Today's Daily Tip
Have More Fun
Nemer and Sauer-Klein aren't the only ones whose love of yoga is matched by a love of high-flying circus acts. Some acrobatically inclined yogis have taken the practice to the sky. Michelle Dortignac, a certified OM Yoga instructor in New York, teaches Unnata Aerial Yoga using tissu, the silky fabric used in circus arts, which can be twisted to form a soft harness. She finds that it helps the body make better use of gravity, so that it can get into poses more deeply than it would on the ground. Dortignac opens class with Sun Salutations done in a circle, so everyone can make eye contact. "People lighten up, smile, and relate to one another," she says.
Sauer-Klein and Nemer, too, emphasize communication and a community connection in their classes, which begin with a chance for everyone to introduce themselves and share how they're feeling. And then the real fun begins.
In the first activity, everyone might stand in a circle, looking at the back of the person in front of them and sitting Utkatasana-style on the "chair" made by the lap of the person behind. It's a small exercise in trust and being there for one another that leads naturally into the awareness of yourself and others that is necessary for practicing AcroYoga. Sauer-Klein and Nemer say that their goal is to cultivate connection, playfulness, and trust—and even a single class offers a chance to experience all three.
Sauer-Klein adds that the internal experience is key to AcroYoga. "You need to know your center, figure out what you need, express it," she says. "You have to be true to yourself." Overcoming fear is crucial, too. Working on these things in AcroYoga can teach people to develop the same abilities in other areas of their lives. "We are all so mind-centered. We tell ourselves that we can't do certain things," says Nemer. "AcroYoga is a chance for adults to explore and see what's possible."
Clearly, people are into it. In the year since Nemer and Sauer-Klein began training other acroyogis, they have certified more than 25 teachers. Earlier this year, the pair made an AcroYoga world tour (the clothing company Prana purchased wind power credits to offset the carbon emissions created by their trip), which took them to China, Japan, Thailand, India, Spain, Holland, and Germany to spread their unique form of playfulness.
"We're meant to play," says Nemer. "And we're convinced self-discovery is possible through play." (To find a class near you, check out acroyoga.org.)
Bathe in Ritual Waters
I'm entering a huge hotel ballroom with my six-year-old daughter, Story Frances. She's excited to be staying up late for "the dance party," and her eyes widen as we take in the scene: A few hundred people are sitting cross-legged on the floor singing mantras; kirtan leader Jai Uttal is onstage, pumping the harmonium; a life-size statue of Nataraj (the dancing form of Lord Shiva) sits in the center of the room; and all around us the walls are alive with ever-changing slides of Indian children, saints, sacred cows. It's the prelude to an evening Yoga Trance Dance session led by vinyasa flow teacher Shiva Rea.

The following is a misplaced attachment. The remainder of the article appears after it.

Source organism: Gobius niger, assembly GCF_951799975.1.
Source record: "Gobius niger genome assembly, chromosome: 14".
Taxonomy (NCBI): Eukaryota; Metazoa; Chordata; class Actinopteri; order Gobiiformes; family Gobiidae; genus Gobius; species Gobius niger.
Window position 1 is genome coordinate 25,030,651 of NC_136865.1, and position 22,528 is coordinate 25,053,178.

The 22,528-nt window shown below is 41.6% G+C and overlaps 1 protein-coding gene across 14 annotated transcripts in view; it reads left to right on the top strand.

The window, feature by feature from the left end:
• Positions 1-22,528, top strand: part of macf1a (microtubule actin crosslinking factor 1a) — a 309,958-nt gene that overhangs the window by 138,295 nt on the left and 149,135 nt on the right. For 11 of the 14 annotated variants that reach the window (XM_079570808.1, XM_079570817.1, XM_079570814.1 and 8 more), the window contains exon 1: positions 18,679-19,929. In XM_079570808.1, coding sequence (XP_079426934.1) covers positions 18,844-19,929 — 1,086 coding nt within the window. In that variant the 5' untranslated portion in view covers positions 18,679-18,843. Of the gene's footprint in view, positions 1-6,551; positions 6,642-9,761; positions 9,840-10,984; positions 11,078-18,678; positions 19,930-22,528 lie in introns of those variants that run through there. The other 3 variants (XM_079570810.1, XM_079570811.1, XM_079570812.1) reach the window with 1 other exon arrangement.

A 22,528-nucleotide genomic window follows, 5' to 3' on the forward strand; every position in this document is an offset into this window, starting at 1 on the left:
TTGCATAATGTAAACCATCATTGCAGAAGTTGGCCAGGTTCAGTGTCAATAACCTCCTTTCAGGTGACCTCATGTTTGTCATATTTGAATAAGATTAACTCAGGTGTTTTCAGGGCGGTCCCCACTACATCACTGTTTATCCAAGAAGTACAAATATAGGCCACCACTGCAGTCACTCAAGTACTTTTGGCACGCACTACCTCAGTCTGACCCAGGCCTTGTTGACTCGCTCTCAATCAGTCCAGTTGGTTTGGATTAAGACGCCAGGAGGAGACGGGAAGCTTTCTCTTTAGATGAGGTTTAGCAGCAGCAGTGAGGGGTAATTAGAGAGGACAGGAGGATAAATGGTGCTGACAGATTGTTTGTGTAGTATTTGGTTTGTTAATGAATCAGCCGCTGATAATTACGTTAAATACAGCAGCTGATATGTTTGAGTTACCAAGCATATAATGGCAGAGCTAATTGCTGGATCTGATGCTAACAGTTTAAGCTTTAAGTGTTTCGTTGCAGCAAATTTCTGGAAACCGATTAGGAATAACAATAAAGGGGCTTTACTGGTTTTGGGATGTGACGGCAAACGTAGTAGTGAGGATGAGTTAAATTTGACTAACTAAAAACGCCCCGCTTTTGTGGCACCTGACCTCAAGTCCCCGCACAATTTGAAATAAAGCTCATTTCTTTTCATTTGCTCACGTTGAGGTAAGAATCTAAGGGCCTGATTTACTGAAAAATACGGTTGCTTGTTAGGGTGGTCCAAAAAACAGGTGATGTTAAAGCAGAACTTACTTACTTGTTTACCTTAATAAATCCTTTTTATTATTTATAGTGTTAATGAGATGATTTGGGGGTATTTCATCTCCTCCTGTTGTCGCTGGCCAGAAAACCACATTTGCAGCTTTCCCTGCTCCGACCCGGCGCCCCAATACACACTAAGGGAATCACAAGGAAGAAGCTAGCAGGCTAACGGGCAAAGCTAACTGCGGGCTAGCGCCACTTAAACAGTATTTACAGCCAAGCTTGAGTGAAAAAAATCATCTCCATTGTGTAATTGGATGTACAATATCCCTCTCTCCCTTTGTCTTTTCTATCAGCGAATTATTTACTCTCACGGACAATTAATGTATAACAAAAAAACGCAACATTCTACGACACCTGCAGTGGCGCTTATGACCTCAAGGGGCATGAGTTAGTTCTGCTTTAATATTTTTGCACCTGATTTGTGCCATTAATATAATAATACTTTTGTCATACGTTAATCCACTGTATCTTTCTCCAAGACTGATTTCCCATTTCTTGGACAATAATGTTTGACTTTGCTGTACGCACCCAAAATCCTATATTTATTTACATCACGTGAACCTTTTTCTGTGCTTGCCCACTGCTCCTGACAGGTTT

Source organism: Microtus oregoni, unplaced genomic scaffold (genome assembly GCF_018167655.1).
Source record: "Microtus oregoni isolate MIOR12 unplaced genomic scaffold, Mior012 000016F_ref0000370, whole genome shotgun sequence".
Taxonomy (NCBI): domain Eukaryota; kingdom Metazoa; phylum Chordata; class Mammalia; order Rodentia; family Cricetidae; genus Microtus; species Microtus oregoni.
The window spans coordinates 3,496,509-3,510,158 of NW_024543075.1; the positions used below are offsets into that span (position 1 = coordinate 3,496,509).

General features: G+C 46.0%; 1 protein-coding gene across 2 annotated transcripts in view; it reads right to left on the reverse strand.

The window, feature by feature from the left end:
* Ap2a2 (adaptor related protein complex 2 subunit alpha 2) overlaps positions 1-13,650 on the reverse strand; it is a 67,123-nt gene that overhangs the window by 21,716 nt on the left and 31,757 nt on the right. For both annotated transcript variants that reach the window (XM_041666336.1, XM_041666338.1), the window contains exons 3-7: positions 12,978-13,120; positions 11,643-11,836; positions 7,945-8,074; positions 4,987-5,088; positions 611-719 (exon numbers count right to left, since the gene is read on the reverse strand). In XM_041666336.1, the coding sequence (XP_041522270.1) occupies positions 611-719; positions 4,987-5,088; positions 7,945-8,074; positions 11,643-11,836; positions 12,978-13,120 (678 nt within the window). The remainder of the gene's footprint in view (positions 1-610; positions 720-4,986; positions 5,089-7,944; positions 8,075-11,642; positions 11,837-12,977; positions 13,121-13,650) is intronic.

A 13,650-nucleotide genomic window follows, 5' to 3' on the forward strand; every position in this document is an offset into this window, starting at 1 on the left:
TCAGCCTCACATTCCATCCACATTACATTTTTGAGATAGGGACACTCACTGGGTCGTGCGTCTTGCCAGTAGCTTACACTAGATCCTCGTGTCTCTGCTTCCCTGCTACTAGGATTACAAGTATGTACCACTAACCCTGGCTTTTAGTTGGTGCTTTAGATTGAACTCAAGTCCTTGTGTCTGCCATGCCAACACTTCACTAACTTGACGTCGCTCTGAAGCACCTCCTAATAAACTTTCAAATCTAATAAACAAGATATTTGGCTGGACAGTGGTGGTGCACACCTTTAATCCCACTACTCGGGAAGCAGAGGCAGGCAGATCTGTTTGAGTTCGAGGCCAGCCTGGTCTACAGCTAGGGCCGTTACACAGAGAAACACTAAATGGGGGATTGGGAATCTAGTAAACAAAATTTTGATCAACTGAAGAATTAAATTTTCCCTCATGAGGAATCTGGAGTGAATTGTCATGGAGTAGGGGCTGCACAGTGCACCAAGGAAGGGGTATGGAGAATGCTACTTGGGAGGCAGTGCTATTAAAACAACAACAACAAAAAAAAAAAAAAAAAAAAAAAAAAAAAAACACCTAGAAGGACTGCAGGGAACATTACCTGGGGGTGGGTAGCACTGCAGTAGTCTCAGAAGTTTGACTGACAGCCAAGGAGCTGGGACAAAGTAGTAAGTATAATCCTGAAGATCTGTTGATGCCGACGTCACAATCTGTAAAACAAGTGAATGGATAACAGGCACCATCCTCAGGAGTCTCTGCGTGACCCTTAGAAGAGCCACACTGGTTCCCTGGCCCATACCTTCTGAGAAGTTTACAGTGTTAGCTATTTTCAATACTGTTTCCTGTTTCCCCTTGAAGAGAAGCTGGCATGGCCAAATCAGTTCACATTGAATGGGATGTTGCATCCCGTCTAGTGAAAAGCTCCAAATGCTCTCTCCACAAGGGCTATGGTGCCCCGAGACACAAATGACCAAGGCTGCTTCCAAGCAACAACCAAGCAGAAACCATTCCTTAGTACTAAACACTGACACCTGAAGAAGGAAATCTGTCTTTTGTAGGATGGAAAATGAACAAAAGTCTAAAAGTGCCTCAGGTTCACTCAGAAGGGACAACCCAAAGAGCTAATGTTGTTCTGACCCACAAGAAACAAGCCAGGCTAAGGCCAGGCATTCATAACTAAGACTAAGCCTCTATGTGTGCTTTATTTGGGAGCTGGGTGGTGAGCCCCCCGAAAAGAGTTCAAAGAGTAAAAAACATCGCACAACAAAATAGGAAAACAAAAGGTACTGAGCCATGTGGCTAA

Story is wiggly and giggly, and it's way past her bedtime. I briefly consider taking her home. But when I hear Rea's inviting voice, something softens inside me, and I realize this is the perfect outlet for Story's expressive energy. "Momma, dance with me!" she calls.
Trance Dancers don't face the teacher. Instead, everyone forms a circle. Rea often begins by demonstrating a few moves, encouraging folks to feel their center of gravity and move from the hips. Tonight, she asks those of us gathered to close our eyes and bathe ourselves with imaginary water to prepare for the shared ritual. I pretend we're in a shallow pond and lift the water, splashing my own face and rinsing myself, then helping Story pour some over herself, too.
Dance Like No One Is Watching
As the music builds an energetic arc, it feels as if anything can happen. And that's the wonder of it. First-timers and devotees alike report feeling alive for days afterward. "In that alive state, you're in a more creative place to deal with life and the world," Rea says. "It's a joyous way to be."
I watch my daughter's lithe little body twirling with delight and remember how I once loved to dance. In her exuberance, I see myself. Inside all of us is the seed of expression; this event is an opportunity to let it out. And I can sense that everyone here feels simultaneously self-conscious and eager to move.
The words of my friend and yoga teacher Janet Stone come to me: "If you close your eyes, nobody can see you. It's magic." So I close my eyes, and my self-consciousness melts. I am aware that others can see me and are likely to think I look ridiculous, but I stop caring. I'm starting to let loose.
"High school asana!" Rea calls out, doing a funky disco move. It's as if she's asking us to celebrate our own absurdity, our embarrassing moments, the inherent pain that accompanies the joy of making our way through this life. Now everyone looks a little ridiculous, and we're having fun with it. Woo-hoo!
My daughter and I dance, swing, sway, and laugh together, as the crowd slowly moves out of the circular formation and into a free-for-all of dancing, yoga moves, whatever inspires them. I see friends laughing, making funny faces, having real fun. Story skips away from me. When I fear I've lost her, I see that she's rocking out with a friend, and they both boogie back toward me. Finally, we wear ourselves out and leave the scene elated.